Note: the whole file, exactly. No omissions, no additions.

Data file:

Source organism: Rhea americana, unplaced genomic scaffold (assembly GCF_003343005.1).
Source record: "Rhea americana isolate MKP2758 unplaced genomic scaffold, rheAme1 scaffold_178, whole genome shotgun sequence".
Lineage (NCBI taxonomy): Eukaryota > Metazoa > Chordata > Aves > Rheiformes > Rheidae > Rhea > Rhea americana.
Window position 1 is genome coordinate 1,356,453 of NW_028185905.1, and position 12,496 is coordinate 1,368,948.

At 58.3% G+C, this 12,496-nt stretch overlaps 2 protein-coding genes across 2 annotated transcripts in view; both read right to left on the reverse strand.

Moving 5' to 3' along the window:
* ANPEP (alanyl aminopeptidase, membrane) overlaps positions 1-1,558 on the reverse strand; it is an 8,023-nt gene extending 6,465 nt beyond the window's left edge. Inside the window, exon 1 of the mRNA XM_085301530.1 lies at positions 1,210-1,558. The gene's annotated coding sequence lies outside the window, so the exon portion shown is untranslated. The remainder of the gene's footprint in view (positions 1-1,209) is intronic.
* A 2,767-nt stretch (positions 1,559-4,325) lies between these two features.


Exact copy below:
Source organism: Rhea americana, unplaced genomic scaffold (assembly GCF_003343005.1).
Source record: "Rhea americana isolate MKP2758 unplaced genomic scaffold, rheAme1 scaffold_178, whole genome shotgun sequence".
Lineage (NCBI taxonomy): Eukaryota > Metazoa > Chordata > Aves > Rheiformes > Rheidae > Rhea > Rhea americana.
Window position 1 is genome coordinate 1,356,453 of NW_028185905.1, and position 12,496 is coordinate 1,368,948.

At 58.3% G+C, this 12,496-nt stretch overlaps 2 protein-coding genes across 2 annotated transcripts in view; both read right to left on the reverse strand.

Moving 5' to 3' along the window:
* ANPEP (alanyl aminopeptidase, membrane) overlaps positions 1-1,558 on the reverse strand; it is an 8,023-nt gene extending 6,465 nt beyond the window's left edge. Inside the window, exon 1 of the mRNA XM_085301530.1 lies at positions 1,210-1,558. The gene's annotated coding sequence lies outside the window, so the exon portion shown is untranslated. The remainder of the gene's footprint in view (positions 1-1,209) is intronic.
* A 2,767-nt stretch (positions 1,559-4,325) lies between these two features.